Colorado Christian University seeks exemption from transgender discrimination ban

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DENVER -- The U.S. Department of Education is releasing the names of universities seeking exemptions from a 2014 order that said transgendered students and staff cannot be discriminated against.

Colorado Christian University is on that list.

The department has a new website that highlights all of the letters and correspondence received from universities.

In 2014, Colorado Christian University requested an exemption when it comes to being forced to provide housing, financial aid, recruitment, admissions and more to transgendered students and employees.

In a letter to the Department of Education by President William Armstrong, a former U.S. senator, he quotes university policy that, “Prohibits all of its officers, trustees, employees, and students from engaging in advocating teaching supporting encouraging defending or excusing transvestism and transvestite behavior and or transgenderism and transgender behavior.”

Armstrong added a quote from the student handbook that says, “When a student decides to identify as a gender other than their biological one it is in their and the university’s best interest for them to leave.”

RELATED: Full letter from Armstrong

The university said Armstrong was out of town this week and unavailable for comment. But students defended the letter and the school.

“I feel like the university is trying to live by what the word of God says,” said Katie, a student.

“We are who we are and made by God and that’s who we should be,” said Titan, another student.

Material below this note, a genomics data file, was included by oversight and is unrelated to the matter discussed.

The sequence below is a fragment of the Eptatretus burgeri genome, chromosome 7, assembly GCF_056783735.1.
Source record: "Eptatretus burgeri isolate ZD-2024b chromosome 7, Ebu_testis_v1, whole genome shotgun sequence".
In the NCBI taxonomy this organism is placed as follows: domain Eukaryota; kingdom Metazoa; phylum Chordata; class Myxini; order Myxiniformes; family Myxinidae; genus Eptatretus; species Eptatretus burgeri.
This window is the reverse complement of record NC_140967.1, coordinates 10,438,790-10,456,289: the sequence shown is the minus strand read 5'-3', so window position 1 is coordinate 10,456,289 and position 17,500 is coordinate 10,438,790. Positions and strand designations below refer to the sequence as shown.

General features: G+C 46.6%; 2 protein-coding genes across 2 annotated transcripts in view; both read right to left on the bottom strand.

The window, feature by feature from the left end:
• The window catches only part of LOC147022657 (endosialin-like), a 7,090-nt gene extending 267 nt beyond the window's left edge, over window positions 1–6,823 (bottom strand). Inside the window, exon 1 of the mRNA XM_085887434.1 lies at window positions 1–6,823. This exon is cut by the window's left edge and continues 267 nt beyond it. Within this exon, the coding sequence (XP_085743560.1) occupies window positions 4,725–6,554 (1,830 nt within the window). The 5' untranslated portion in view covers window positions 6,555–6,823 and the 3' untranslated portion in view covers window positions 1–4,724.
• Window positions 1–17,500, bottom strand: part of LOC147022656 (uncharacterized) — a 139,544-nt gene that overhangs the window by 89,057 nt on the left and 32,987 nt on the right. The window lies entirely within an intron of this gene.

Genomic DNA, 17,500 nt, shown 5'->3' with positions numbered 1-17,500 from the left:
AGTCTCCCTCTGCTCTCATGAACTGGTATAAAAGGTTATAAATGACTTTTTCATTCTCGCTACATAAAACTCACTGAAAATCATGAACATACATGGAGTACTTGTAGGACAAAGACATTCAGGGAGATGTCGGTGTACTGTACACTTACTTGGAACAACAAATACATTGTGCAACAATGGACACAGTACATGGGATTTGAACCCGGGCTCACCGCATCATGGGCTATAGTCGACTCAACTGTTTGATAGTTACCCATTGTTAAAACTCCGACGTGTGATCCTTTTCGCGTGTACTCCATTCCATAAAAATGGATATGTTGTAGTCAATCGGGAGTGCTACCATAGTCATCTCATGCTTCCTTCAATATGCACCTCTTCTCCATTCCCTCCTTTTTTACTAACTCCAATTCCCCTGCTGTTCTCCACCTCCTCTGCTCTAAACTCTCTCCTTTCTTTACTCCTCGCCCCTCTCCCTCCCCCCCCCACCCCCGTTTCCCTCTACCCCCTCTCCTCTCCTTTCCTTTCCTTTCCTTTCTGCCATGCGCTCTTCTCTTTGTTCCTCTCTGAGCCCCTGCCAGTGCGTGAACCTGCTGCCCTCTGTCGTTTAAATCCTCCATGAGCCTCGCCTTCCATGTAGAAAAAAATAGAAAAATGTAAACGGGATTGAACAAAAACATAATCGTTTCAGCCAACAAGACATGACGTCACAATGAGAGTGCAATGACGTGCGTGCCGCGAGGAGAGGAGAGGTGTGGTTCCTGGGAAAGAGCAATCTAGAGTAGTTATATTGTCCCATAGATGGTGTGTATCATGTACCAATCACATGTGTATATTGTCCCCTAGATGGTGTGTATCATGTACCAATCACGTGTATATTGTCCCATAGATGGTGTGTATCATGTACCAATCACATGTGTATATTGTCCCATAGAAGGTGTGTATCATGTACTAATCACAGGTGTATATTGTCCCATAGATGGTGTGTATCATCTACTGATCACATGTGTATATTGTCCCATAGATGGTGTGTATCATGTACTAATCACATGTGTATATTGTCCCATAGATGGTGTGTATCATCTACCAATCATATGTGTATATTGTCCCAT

But for the transgender community, the letter is another assault.

“It is just religious bullies,” said Chris Scott, who was born a woman but now identifies as a man. “That's not the Christian way because God said you should love your neighbor as you love yourself."

The Department of Education released a statement as to why it released the documents.

“We at the Department of Education vigorously enforce Title IX’s prohibition against discrimination on the basis of sex, including gender identity, in every applicable school. We are committed to protecting every student Congress gave us jurisdiction to protect, to the fullest extent of the law. However, Congress did exempt from Title IX’s protection institutions that are controlled by religious organizations, to the extent that Title IX conflicts with their religious tenets. Due to exceptional public demand for more information on this topic, we are posting documents related to this on our website to provide transparency around this issue.”

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